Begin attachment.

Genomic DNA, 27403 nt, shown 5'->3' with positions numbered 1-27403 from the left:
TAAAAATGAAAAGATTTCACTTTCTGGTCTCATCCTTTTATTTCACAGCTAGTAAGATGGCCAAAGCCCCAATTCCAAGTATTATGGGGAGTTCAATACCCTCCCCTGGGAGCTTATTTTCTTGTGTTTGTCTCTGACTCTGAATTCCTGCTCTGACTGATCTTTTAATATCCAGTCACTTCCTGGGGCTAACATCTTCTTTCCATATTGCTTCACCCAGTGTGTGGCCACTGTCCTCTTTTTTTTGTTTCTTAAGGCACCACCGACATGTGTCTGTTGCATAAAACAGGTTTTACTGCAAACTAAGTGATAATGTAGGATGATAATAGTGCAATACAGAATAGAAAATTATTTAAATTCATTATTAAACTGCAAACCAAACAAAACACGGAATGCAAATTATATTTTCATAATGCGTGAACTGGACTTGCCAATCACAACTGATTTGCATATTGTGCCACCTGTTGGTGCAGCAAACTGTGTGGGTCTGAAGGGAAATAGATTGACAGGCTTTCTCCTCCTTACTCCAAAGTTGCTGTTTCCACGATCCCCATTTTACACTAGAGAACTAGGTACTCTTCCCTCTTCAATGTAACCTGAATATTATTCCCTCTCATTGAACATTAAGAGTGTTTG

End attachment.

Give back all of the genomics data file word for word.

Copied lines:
Genomic DNA, 27403 nt, shown 5'->3' with positions numbered 1-27403 from the left:
TAAAAATGAAAAGATTTCACTTTCTGGTCTCATCCTTTTATTTCACAGCTAGTAAGATGGCCAAAGCCCCAATTCCAAGTATTATGGGGAGTTCAATACCCTCCCCTGGGAGCTTATTTTCTTGTGTTTGTCTCTGACTCTGAATTCCTGCTCTGACTGATCTTTTAATATCCAGTCACTTCCTGGGGCTAACATCTTCTTTCCATATTGCTTCACCCAGTGTGTGGCCACTGTCCTCTTTTTTTTGTTTCTTAAGGCACCACCGACATGTGTCTGTTGCATAAAACAGGTTTTACTGCAAACTAAGTGATAATGTAGGATGATAATAGTGCAATACAGAATAGAAAATTATTTAAATTCATTATTAAACTGCAAACCAAACAAAACACGGAATGCAAATTATATTTTCATAATGCGTGAACTGGACTTGCCAATCACAACTGATTTGCATATTGTGCCACCTGTTGGTGCAGCAAACTGTGTGGGTCTGAAGGGAAATAGATTGACAGGCTTTCTCCTCCTTACTCCAAAGTTGCTGTTTCCACGATCCCCATTTTACACTAGAGAACTAGGTACTCTTCCCTCTTCAATGTAACCTGAATATTATTCCCTCTCATTGAACATTAAGAGTGTTTG